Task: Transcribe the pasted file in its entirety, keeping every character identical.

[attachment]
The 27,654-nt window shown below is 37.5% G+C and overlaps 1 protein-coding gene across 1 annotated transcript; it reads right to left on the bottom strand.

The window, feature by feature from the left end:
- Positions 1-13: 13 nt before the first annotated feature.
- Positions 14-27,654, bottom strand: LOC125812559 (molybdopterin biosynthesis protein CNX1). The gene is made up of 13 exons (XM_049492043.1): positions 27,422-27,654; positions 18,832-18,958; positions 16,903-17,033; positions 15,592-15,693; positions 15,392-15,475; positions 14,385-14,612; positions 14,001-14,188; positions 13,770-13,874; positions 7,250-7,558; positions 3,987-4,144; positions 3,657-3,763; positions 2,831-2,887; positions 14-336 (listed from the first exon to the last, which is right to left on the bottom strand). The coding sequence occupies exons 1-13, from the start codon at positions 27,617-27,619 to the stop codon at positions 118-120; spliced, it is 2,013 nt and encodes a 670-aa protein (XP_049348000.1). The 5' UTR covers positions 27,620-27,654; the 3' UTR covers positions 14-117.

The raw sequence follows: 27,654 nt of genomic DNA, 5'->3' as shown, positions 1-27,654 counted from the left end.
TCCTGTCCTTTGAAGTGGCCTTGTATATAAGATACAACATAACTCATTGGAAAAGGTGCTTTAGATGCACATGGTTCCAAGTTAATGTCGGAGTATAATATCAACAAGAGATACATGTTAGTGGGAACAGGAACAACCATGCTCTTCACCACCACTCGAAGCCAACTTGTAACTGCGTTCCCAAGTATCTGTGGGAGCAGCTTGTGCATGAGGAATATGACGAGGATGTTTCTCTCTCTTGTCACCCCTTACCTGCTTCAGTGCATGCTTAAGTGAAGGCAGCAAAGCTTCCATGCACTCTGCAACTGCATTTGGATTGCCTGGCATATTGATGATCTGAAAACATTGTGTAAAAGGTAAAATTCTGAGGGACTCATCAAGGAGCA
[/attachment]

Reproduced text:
The 27,654-nt window shown below is 37.5% G+C and overlaps 1 protein-coding gene across 1 annotated transcript; it reads right to left on the bottom strand.

The window, feature by feature from the left end:
- Positions 1-13: 13 nt before the first annotated feature.
- Positions 14-27,654, bottom strand: LOC125812559 (molybdopterin biosynthesis protein CNX1). The gene is made up of 13 exons (XM_049492043.1): positions 27,422-27,654; positions 18,832-18,958; positions 16,903-17,033; positions 15,592-15,693; positions 15,392-15,475; positions 14,385-14,612; positions 14,001-14,188; positions 13,770-13,874; positions 7,250-7,558; positions 3,987-4,144; positions 3,657-3,763; positions 2,831-2,887; positions 14-336 (listed from the first exon to the last, which is right to left on the bottom strand). The coding sequence occupies exons 1-13, from the start codon at positions 27,617-27,619 to the stop codon at positions 118-120; spliced, it is 2,013 nt and encodes a 670-aa protein (XP_049348000.1). The 5' UTR covers positions 27,620-27,654; the 3' UTR covers positions 14-117.

The raw sequence follows: 27,654 nt of genomic DNA, 5'->3' as shown, positions 1-27,654 counted from the left end.
TCCTGTCCTTTGAAGTGGCCTTGTATATAAGATACAACATAACTCATTGGAAAAGGTGCTTTAGATGCACATGGTTCCAAGTTAATGTCGGAGTATAATATCAACAAGAGATACATGTTAGTGGGAACAGGAACAACCATGCTCTTCACCACCACTCGAAGCCAACTTGTAACTGCGTTCCCAAGTATCTGTGGGAGCAGCTTGTGCATGAGGAATATGACGAGGATGTTTCTCTCTCTTGTCACCCCTTACCTGCTTCAGTGCATGCTTAAGTGAAGGCAGCAAAGCTTCCATGCACTCTGCAACTGCATTTGGATTGCCTGGCATATTGATGATCTGAAAACATTGTGTAAAAGGTAAAATTCTGAGGGACTCATCAAGGAGCA